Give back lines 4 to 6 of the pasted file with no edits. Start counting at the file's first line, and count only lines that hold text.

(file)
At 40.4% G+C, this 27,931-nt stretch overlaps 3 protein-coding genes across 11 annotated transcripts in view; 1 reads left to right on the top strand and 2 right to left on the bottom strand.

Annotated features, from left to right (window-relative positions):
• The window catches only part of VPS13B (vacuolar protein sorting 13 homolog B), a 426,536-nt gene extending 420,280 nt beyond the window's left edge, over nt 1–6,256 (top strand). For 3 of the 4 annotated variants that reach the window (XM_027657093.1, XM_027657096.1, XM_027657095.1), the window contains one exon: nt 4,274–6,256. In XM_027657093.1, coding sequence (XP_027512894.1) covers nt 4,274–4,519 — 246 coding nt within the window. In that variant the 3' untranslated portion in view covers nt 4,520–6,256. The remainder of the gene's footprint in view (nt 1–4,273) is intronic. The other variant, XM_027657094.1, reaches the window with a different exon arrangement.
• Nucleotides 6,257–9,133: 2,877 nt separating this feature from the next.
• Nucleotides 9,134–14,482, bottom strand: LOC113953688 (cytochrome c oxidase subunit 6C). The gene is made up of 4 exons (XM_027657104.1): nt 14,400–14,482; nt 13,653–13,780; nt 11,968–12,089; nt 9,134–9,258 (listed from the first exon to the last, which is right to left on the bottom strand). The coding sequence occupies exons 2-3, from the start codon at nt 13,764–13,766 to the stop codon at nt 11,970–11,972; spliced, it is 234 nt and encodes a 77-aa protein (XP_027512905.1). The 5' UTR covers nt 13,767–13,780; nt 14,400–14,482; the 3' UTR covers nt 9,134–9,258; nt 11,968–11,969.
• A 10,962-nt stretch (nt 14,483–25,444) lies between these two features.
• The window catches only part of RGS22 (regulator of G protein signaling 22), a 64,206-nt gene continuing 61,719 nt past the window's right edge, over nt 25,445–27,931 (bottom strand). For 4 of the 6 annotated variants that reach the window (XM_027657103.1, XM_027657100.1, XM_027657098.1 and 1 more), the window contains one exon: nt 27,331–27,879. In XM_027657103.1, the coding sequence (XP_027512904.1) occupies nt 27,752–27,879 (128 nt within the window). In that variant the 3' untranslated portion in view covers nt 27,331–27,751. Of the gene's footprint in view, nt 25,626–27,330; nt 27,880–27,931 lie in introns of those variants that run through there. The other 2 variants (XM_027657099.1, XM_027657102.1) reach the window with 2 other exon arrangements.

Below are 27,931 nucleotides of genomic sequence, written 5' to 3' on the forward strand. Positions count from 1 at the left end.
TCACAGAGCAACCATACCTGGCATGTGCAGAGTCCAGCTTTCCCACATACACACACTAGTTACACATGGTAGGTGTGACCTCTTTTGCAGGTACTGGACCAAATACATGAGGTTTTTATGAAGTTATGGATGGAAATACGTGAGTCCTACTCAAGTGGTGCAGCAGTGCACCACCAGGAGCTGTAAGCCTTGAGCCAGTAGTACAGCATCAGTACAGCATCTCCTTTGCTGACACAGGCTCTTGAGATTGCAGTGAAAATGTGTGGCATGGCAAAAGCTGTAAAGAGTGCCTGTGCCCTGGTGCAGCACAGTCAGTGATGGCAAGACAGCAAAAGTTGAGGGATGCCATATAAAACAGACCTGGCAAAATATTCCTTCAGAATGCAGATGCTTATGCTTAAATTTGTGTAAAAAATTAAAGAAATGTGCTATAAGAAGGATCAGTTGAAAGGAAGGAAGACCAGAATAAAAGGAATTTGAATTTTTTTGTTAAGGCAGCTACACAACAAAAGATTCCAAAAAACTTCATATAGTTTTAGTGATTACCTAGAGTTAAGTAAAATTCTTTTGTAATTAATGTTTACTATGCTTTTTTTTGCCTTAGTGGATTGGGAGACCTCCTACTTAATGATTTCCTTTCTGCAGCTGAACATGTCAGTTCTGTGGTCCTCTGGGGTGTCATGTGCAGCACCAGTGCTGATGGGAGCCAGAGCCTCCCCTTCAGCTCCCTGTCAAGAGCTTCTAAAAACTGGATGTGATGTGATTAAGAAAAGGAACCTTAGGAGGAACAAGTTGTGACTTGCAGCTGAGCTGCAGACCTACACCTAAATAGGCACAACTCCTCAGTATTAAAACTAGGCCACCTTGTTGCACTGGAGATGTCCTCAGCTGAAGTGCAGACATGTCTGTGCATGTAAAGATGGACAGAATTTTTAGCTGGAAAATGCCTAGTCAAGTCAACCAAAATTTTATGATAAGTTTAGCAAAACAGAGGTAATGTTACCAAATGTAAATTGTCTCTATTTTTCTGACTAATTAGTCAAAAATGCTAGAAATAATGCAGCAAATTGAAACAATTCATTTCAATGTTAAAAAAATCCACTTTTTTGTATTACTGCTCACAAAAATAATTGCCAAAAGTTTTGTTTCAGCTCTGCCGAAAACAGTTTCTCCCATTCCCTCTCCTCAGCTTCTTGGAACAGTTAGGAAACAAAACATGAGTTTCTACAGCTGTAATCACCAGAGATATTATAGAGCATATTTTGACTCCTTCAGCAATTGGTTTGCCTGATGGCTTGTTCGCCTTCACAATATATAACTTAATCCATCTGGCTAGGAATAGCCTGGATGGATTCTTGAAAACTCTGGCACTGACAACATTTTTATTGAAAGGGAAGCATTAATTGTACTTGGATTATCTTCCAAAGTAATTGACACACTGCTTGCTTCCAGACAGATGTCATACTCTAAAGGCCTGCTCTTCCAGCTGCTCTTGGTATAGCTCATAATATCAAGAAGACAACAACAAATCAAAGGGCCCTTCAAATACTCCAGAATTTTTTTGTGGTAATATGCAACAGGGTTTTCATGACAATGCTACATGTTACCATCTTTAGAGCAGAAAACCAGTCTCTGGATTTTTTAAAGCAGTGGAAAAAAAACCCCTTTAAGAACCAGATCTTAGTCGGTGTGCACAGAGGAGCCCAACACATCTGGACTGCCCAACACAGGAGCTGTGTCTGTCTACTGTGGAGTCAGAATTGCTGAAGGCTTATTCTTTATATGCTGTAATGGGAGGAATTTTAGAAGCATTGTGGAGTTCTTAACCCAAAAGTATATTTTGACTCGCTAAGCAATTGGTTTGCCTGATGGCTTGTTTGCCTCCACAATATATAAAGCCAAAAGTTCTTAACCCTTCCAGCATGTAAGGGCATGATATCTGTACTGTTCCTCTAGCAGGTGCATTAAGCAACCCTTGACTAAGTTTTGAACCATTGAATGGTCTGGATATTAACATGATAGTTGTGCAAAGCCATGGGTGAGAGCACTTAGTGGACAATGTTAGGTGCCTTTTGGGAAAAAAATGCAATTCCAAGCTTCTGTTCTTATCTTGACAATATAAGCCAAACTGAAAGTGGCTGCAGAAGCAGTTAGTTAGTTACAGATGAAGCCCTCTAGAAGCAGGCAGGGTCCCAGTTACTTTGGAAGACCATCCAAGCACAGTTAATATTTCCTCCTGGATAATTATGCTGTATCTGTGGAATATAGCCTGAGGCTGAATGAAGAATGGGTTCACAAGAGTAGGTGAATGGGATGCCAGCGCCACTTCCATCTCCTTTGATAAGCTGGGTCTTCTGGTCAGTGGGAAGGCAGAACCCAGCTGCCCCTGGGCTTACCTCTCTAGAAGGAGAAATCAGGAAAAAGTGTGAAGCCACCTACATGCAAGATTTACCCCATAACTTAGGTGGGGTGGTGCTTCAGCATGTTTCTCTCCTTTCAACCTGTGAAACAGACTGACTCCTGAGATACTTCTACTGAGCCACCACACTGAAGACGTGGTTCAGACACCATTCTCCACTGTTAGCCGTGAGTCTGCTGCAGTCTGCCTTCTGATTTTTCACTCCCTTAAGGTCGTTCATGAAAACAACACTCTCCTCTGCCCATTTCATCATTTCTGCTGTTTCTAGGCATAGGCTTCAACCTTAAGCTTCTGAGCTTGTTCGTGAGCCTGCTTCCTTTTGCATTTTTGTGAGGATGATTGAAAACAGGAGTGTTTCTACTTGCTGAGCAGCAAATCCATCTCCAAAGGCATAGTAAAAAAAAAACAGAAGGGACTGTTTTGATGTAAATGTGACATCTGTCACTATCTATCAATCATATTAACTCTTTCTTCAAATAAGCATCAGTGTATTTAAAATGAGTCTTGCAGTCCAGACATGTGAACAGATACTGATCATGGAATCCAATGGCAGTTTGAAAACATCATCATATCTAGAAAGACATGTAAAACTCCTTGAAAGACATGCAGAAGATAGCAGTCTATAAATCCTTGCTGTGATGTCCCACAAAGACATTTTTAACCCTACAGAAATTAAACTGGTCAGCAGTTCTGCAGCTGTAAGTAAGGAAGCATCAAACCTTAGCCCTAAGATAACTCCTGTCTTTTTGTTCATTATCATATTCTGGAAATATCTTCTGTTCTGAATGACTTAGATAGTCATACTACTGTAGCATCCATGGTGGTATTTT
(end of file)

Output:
• Nucleotides 6,257–9,133: 2,877 nt separating this feature from the next.
• Nucleotides 9,134–14,482, bottom strand: LOC113953688 (cytochrome c oxidase subunit 6C). The gene is made up of 4 exons (XM_027657104.1): nt 14,400–14,482; nt 13,653–13,780; nt 11,968–12,089; nt 9,134–9,258 (listed from the first exon to the last, which is right to left on the bottom strand). The coding sequence occupies exons 2-3, from the start codon at nt 13,764–13,766 to the stop codon at nt 11,970–11,972; spliced, it is 234 nt and encodes a 77-aa protein (XP_027512905.1). The 5' UTR covers nt 13,767–13,780; nt 14,400–14,482; the 3' UTR covers nt 9,134–9,258; nt 11,968–11,969.
• A 10,962-nt stretch (nt 14,483–25,444) lies between these two features.